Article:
Weighing the Pros and Cons of Data Center Growth Options

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By: Esther Shein|

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Organizations find themselves pondering data center growth when they expand their operations or perform equipment refreshes. Among the options vying for their attention: finding a partner for colocation, retrofitting an existing data center or building a modular facility.

This growth is still on their radar, as Gartner projected spending on systems will reach $75 billion this year — a 3-percent increase from 2015.

The Changing Face of Data Centers

At the same time, the firm believes the data center market will undergo dramatic change by the end of 2016, prompted by four disruptive factors: competition, dominance by large cloud providers, economic warfare and nationalism. In the next three to four years, elements of all four will drive opportunities and risks in the data center market, according to Gartner.

Data center growth will peak at 8.6 million in 2017 and then begin to slowly decline, IDC predicts, although total data center space will continue to increase as mega-data centers replace smaller ones.

Factors to Consider for Data Center Growth

When evaluating which approach is right, it’s important to consider obvious factors like security and budget, and in the case of continuing to host their own data center, whether they have enough skilled personnel in-house.

Ongoing management of a data center can be expensive, but it allows the organization to maintain control over the facility and operations, industry observers say. Additionally, organizations that opt to continue running their own data centers can use data center infrastructure management (DCIM) tools, which help IT monitor, measure and control energy consumption. DCIM is now required in all federal data centers, which have received a mandate to achieve higher levels of efficiency by 2018, as reported by Data Center Knowledge.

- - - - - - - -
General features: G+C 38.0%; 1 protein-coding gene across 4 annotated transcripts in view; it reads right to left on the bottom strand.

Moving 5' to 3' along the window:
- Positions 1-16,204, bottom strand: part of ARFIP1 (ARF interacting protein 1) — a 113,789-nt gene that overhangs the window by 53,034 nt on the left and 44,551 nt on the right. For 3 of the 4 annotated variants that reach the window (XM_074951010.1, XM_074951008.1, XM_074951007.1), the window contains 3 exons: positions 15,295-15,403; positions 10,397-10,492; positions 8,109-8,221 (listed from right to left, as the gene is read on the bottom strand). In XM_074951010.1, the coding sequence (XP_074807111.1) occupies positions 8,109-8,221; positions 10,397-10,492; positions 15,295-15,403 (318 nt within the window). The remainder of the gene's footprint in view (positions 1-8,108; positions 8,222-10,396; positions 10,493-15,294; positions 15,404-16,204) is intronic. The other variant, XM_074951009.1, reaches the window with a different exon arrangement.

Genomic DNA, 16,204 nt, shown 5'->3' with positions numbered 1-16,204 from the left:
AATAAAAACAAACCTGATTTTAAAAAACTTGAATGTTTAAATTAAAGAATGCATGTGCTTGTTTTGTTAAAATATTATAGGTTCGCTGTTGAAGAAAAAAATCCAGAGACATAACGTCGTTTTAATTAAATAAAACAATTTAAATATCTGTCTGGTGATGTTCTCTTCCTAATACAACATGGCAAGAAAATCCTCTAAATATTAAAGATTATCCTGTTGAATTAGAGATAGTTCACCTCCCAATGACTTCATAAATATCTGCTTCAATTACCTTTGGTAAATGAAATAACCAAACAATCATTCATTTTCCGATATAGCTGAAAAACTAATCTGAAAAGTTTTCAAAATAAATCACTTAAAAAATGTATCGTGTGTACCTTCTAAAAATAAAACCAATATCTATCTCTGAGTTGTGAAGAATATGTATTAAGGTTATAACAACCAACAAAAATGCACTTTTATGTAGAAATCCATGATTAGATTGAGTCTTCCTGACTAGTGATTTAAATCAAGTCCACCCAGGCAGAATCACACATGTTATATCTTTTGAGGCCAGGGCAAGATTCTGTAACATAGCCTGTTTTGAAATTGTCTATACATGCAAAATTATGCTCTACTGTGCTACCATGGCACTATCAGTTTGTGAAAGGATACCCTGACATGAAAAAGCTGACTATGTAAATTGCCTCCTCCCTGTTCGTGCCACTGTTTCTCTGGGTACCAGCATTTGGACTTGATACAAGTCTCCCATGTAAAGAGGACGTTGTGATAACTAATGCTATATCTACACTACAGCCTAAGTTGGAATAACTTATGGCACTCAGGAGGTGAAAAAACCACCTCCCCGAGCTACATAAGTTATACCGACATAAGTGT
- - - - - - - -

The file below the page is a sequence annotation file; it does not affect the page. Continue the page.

To Build or Collocate?

Building a new facility to handle data center growth is a costly proposition and can take anywhere from 12 to 18 months to construct. Companies need to factor in price per square foot, cooling and security costs. Estimates can run anywhere from $4,046 to $6,100 per month, according to Ongoing Operations, not including ongoing maintenance, staffing or the cost to install fiber on-site.

Finding a service provider for collocation can be beneficial, particularly for companies that must adhere to corporate governance or regulatory compliance. Collocation is also frequently considered for backup and disaster recovery purposes, as well as for companies focused on deploying the next-generation data center.

The benefits of outsourcing to a managed services provider are that hardware refreshes typically happen sooner than in an internal business; there’s guaranteed uptime and workload demands can be met in real time. The downside is having to deal with vendor management.

Modular and energy-efficient data centers are other options. As the name suggests, the first benefit of modular is portability. A modular data center is made of prefabricated components that can be quickly built wherever a company needs one. It comes with all the necessary components: network connections, server racks, storage, power and monitoring. The negative is that standard configurations typically don’t meet demand for high-performance computing, which has significant power and cooling requirements.

Of course, energy efficiency is important, and cloud computing has helped reduce energy consumption in data centers — a trend that is expected to continue as more organizations use public clouds.

As enterprises weigh their options, the key is to make sure there is a clear understanding of which approach will help them remain flexible and agile, and enable them to transform and grow.

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About The Author

Esther Shein

Freelance Writer

Esther Shein is a freelance writer and editor specializing in technology, business and education. Her work has appeared in several online and print publications, including Inc., Computerworld, NetworkComputing, InformationWeek, BYTE, CIO, CMO.com and The Boston Globe. She has written thought leadership whitepapers, customer case studies and marketing materials in addition to news and feature articles. Prior to going freelance she was the editor-in-chief of Datamation, an online enterprise technology magazine. She was also a senior writer at eWeek (formerly PC Week) and worked at The Associated Press.

Articles by Esther Shein
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